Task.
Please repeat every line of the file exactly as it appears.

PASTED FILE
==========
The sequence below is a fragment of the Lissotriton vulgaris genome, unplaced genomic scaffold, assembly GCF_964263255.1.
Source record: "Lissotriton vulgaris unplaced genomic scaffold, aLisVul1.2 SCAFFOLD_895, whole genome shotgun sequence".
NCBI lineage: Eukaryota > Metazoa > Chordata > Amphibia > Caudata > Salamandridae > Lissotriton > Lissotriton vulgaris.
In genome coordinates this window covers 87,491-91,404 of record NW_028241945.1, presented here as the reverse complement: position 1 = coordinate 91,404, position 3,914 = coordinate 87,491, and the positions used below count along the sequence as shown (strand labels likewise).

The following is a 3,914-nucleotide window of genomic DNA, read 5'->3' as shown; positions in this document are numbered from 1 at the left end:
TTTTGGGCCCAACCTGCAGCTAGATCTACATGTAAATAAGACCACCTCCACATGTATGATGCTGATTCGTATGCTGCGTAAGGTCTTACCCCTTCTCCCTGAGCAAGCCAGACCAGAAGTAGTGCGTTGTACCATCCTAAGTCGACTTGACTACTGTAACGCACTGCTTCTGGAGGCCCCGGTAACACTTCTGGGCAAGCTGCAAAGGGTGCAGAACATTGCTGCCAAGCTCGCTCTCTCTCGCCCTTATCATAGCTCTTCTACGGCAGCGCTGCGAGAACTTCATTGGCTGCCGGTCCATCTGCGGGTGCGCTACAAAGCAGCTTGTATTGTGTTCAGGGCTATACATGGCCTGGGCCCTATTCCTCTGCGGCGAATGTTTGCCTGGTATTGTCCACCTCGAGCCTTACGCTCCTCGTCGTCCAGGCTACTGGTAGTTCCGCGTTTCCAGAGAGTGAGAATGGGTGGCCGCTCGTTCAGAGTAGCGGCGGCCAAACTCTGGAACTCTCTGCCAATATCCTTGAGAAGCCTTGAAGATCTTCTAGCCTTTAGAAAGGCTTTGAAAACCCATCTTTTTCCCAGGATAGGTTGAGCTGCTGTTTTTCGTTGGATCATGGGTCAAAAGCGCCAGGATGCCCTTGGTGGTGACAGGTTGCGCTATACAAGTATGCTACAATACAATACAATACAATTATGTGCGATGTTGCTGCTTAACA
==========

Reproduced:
The sequence below is a fragment of the Lissotriton vulgaris genome, unplaced genomic scaffold, assembly GCF_964263255.1.
Source record: "Lissotriton vulgaris unplaced genomic scaffold, aLisVul1.2 SCAFFOLD_895, whole genome shotgun sequence".
NCBI lineage: Eukaryota > Metazoa > Chordata > Amphibia > Caudata > Salamandridae > Lissotriton > Lissotriton vulgaris.
In genome coordinates this window covers 87,491-91,404 of record NW_028241945.1, presented here as the reverse complement: position 1 = coordinate 91,404, position 3,914 = coordinate 87,491, and the positions used below count along the sequence as shown (strand labels likewise).

The following is a 3,914-nucleotide window of genomic DNA, read 5'->3' as shown; positions in this document are numbered from 1 at the left end:
TTTTGGGCCCAACCTGCAGCTAGATCTACATGTAAATAAGACCACCTCCACATGTATGATGCTGATTCGTATGCTGCGTAAGGTCTTACCCCTTCTCCCTGAGCAAGCCAGACCAGAAGTAGTGCGTTGTACCATCCTAAGTCGACTTGACTACTGTAACGCACTGCTTCTGGAGGCCCCGGTAACACTTCTGGGCAAGCTGCAAAGGGTGCAGAACATTGCTGCCAAGCTCGCTCTCTCTCGCCCTTATCATAGCTCTTCTACGGCAGCGCTGCGAGAACTTCATTGGCTGCCGGTCCATCTGCGGGTGCGCTACAAAGCAGCTTGTATTGTGTTCAGGGCTATACATGGCCTGGGCCCTATTCCTCTGCGGCGAATGTTTGCCTGGTATTGTCCACCTCGAGCCTTACGCTCCTCGTCGTCCAGGCTACTGGTAGTTCCGCGTTTCCAGAGAGTGAGAATGGGTGGCCGCTCGTTCAGAGTAGCGGCGGCCAAACTCTGGAACTCTCTGCCAATATCCTTGAGAAGCCTTGAAGATCTTCTAGCCTTTAGAAAGGCTTTGAAAACCCATCTTTTTCCCAGGATAGGTTGAGCTGCTGTTTTTCGTTGGATCATGGGTCAAAAGCGCCAGGATGCCCTTGGTGGTGACAGGTTGCGCTATACAAGTATGCTACAATACAATACAATACAATTATGTGCGATGTTGCTGCTTAACA